China is still the largest foreign holder of U.S. bonds. But it has pulled back over the past year. That could be a concern.
NEW YORK (CNNMoney) -- China is reportedly looking to step up its efforts to help Europe. But will this come at the expense of the United States?
China still holds a gargantuan amount of U.S. bonds -- $1.1 trillion as of December, according to the latest figures from the Treasury Department released Wednesday.
Still, that's down from $1.17 trillion in July and it is the lowest level in a year. But what's $70 billion or so among frenemies?
There are several reasons why China may be pulling back a bit. I'll get more into that shortly. But it's no secret that China isn't thrilled that the U.S. has yet to get its mounting debt and deficit problems under control.
It also can't be too pleased that all the bonds it holds are paying historically low yields, in part due to stimulative monetary policies that the Federal Reserve has had in place since the dawn of the financial crisis in 2008.
That could be a problem.
As much as we may hate to admit it, it is important for the U.S. to keep China happy. If China started selling even more of our debt, it could lead to a spike in interest rates -- and that's the last thing consumers need with the economic recovery still in its early stages.
One need look no further than Italy, Spain, Greece and Portugal for examples of the nightmare that can occur when nobody wants your sovereign debt and interest rates skyrocket.
I can almost picture President Obama singing the following tune to China Vice President Xi Jinping during Xi's White House visit yesterday -- on Valentine's Day no less. With apologies to Neil Diamond and Barbara Streisand:
You don't say you need me. You don't sing me love songs. You don't buy my bonds anymore.
The good news is that while China may be slowly paring back on its U.S. Treasury holdings, it is not unloading them in a rapid fashion.
One reason for that is that China is smart enough to realize that a sudden sale of Treasury debt would lower the value of its remaining holdings. That's not in China's economic self-interest.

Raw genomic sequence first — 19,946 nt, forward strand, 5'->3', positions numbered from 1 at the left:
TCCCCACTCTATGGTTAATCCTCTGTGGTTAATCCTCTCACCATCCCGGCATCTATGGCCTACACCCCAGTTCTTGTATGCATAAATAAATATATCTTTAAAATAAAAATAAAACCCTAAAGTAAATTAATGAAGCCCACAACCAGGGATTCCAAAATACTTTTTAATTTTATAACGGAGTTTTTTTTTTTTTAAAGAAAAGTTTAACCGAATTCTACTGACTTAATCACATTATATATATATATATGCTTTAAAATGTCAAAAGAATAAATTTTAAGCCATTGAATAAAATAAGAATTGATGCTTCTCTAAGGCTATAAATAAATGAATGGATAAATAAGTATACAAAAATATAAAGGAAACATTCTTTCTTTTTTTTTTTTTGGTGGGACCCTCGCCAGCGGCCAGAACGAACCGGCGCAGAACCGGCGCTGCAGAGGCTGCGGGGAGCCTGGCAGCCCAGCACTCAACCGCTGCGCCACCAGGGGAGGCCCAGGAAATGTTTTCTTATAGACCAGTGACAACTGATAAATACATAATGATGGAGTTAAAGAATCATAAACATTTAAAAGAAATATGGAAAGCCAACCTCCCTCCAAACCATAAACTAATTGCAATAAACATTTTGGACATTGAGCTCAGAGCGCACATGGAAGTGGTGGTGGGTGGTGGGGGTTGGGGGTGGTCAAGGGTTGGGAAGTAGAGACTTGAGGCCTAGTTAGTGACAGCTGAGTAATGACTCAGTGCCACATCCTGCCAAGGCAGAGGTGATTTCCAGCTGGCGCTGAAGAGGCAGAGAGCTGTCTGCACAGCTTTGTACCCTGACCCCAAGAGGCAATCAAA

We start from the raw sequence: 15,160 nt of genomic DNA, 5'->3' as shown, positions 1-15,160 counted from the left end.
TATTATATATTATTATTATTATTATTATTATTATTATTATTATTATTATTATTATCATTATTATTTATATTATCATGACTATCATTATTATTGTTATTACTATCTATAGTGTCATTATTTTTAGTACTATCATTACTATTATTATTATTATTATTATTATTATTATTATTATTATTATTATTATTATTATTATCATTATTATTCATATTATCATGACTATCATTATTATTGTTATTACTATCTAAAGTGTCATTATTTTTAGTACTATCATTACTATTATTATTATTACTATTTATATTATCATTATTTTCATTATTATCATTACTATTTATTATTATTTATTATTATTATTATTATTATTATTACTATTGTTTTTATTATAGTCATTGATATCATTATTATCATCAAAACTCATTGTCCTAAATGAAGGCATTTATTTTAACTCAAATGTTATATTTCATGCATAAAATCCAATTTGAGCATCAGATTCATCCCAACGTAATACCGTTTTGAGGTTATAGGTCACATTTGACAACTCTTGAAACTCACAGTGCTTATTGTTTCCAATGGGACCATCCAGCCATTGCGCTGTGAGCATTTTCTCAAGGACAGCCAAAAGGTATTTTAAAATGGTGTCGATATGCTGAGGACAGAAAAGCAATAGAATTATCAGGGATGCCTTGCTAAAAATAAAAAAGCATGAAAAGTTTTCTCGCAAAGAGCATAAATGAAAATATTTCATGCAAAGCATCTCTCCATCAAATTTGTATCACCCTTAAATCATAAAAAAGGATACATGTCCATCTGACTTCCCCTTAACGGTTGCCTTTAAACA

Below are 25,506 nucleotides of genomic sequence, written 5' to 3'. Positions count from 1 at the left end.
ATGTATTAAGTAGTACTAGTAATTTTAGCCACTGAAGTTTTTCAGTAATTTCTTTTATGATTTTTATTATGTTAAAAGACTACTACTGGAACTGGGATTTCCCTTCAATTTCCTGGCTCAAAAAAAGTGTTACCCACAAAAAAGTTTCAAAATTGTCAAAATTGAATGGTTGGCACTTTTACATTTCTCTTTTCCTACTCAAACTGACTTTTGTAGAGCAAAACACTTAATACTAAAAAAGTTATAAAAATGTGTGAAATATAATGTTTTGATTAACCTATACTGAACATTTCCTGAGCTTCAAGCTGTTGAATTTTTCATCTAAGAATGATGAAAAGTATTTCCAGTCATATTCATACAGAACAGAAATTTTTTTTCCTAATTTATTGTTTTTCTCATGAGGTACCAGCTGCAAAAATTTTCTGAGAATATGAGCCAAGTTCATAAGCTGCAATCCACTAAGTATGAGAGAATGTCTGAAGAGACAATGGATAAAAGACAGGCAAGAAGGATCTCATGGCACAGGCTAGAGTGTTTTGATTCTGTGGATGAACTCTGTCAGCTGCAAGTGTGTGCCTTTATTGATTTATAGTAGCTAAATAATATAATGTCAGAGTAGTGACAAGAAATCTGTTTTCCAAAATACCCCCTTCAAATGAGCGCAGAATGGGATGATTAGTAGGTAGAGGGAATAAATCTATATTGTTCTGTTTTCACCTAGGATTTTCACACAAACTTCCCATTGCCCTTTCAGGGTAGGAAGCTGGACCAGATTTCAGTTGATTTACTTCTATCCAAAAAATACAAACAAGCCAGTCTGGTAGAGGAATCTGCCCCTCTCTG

"A modest move up in yields would be helpful for China's holdings. But they don't want a dramatic shift. That would hurt them," said Jim Barnes, senior fixed income portfolio manager at National Penn Investors Trust Company in Wyomissing, Pa.
There's also the issue of where China could put its money if it sold more Treasuries.
The size of the bond markets for most other countries with vibrant economies pales in comparison to the U.S. fixed income market.
"China is probably willing to sell more U.S. debt. But look at the alternatives. The debt markets in Brazil, India and South Africa are still too small," said Murillo Campello, professor of finance at Cornell University's Samuel Curtis Johnson Graduate School of Management.
As for Europe, Campello believes China isn't going to make more investments because it is more optimistic about the fiscal outlook for Greece. It will make investments because it has to.
The EU is China's largest trading partner. China may have to hold its nose and buy more European securities just to stem the bleeding. Campello said the key though will be for China to help out in a way without looking like it's making a sucker's bet.
"China understands they have to help Europe with its problems because at the end of the day they would be helping themselves," Campello said. "But they don't want to be perceived as the white knight."
So as long as China doesn't take a bold move to significantly raise its euro-denominated holdings and cut back on U.S. bonds, a continued, slow unwinding of Treasury debt won't create any major interest rate headaches.
In fact, Barnes thinks that China is just simply taking the wise move of spreading the wealth around. He does not believe China is protesting U.S. fiscal policy.
"China has said repeatedly it would like to diversify its assets and look for other opportunities," he said. "This is not a threat because it's not about the credit risk of the U.S. as much as it is about the risk in their portfolio."
It's also worth noting that China isn't the only game in town. Even as it is pulling back on Treasuries, other foreign nations are showing an increased willingness to lend to Uncle Sam. Japan and Brazil have boosted their debt holdings over the past year.
Best of StockTwits: Zynga (earnings report following its initial public offering. And Yahoo ( , Fortune 500) investors are still unhappy even after a board shakeup. Imagine that.) disappointed in its first
Ha! I still don't think tech overall is a bubble. But some of the social media companies like Zynga and Groupon ( )? That's a different story. The fundamentals don't justify the multi-billion dollar valuations. Even for Facebook.
I wonder if Loeb thinks his slate of board members can actually "fix" Yahoo or if he too would push for a sale. Honestly, Yahoo has some soul-searching to do. You can't be a turnaround story for a decade. A takeover may be the only way this story ends well for shareholders.
The opinions expressed in this commentary are solely those of Paul R. La Monica. Other than Time Warner, the parent of CNNMoney, and Abbott Laboratories, La Monica does not own positions in any individual stocks.
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